know). Finally, what concerned us more, it helped us to
There is a good deal about spiritualism in this book
because the method adopted by us to regain our liberty
happened to be that of spiritualism. But the activities of
our Spook are after all only incidental to the main theme.
The book is simply an account of how Lieutenant Hill and I
got back to England. The events described took place
between February 1917 and October 1918. The incidents
may seem strange or even preposterous to the reader, but I
venture to remind him that they are known to many of our
fellow prisoners of war whose names are given in the text, and
at whose friendly instigation this book has been written. 1
One thing more I must add. I began my experiments in
spiritualism with a perfectly open mind, but from the time
when the possibility of escape by these means first occurred
to me I felt little concern as to whether communication with
the dead was possible or not. The object of Lieutenant Hill
and myself was to make it appear possible and to avoid being
found out. In doing so we had many opportunities of seeing
the deplorable effects of belief in spiritualism. When in the
atmosphere of the s6ance, men whose judgment one respects
and whose mental powers one admires lose hold of the criteria
of sane conclusions and construct for themselves a fantastic
world on their new hypothesis. The messages we received
from " the world beyond " and from " other minds in this
sphere " were in every case, and from beginning to end, of our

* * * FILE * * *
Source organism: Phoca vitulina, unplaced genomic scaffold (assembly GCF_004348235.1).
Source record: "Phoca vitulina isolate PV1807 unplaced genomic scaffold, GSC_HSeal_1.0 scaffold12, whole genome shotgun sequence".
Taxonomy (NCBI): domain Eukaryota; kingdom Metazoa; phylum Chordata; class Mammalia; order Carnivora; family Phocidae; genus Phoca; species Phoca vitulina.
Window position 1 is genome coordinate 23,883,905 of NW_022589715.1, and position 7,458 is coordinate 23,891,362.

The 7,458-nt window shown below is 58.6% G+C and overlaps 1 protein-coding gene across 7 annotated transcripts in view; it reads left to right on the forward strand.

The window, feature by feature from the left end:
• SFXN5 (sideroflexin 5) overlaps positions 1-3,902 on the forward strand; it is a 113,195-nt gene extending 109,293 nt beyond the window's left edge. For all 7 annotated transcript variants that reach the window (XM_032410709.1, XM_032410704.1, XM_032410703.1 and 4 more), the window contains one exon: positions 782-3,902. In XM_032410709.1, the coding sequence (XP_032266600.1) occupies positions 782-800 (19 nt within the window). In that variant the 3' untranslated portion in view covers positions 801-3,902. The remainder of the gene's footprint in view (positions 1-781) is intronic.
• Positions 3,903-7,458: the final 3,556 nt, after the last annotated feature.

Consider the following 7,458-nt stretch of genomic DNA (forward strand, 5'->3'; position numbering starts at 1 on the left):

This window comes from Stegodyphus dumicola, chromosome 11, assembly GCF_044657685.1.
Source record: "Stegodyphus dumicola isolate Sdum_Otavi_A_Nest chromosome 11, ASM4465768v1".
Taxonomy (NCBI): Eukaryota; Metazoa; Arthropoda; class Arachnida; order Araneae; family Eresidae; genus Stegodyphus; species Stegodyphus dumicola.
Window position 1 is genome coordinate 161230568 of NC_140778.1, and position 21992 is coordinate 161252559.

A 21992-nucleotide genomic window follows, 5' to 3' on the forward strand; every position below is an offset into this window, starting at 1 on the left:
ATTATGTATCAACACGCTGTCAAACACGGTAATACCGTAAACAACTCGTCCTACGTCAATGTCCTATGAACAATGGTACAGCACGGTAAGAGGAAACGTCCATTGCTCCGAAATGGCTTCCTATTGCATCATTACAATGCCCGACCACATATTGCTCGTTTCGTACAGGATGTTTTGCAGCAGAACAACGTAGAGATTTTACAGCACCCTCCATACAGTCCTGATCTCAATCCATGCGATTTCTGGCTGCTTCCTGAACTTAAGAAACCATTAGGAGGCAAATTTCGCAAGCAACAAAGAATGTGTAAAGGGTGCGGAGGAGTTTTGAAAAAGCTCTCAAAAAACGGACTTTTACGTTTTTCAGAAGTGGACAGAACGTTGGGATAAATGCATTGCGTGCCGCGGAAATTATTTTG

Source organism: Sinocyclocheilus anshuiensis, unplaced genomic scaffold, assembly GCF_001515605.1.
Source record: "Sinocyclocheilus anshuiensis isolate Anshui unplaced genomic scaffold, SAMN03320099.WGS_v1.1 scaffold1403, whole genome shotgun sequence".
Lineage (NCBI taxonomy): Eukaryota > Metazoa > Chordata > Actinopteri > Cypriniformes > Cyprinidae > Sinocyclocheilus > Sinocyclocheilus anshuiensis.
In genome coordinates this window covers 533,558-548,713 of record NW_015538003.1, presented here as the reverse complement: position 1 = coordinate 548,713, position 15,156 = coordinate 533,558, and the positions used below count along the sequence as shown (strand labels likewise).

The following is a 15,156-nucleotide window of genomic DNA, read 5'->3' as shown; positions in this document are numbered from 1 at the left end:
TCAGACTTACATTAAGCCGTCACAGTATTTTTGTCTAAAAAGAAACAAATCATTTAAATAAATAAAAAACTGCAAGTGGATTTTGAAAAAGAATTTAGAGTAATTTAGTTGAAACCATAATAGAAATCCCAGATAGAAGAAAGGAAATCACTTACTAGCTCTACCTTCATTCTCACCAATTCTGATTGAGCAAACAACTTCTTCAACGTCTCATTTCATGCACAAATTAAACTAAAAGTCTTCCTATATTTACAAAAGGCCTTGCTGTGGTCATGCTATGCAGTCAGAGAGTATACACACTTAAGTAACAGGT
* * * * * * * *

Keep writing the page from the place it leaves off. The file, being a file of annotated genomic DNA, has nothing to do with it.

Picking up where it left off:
1 A list of the officers who were prisoners of war with us in Yozgad
is given in Appendix I.
own invention. Yet the effect both on our friends and on the
Turks was to lead them, as earnest investigators, to the same
conclusions as Sir Oliver Lodge has reached, and the arrival of
his book Raymond in the camp in 1918 only served to
confirm them in their views. We do not know if such a thing
as a " genuine " medium exists. We do know that, in the
face of the most elaborate and persistent efforts to detect
fraud, it is possible to convert intelligent, scientific, and
otherwise highly educated men to spiritualism, by means of
the arts and methods employed by " mediums " in general.
When we reached England Lieutenant Hill and I thought
our dealings with spiritualism had served their purpose, but
we now hope they may play an even better part. If this book
saves one widow from lightly trusting the exponents of a
creed that is crass and vulgar and in truth nothing better than
a confused materialism, or one bereaved mother from pre-
ferring the unwholesome excitement of the stance and the
trivial babble of a hired trickster to the healing power of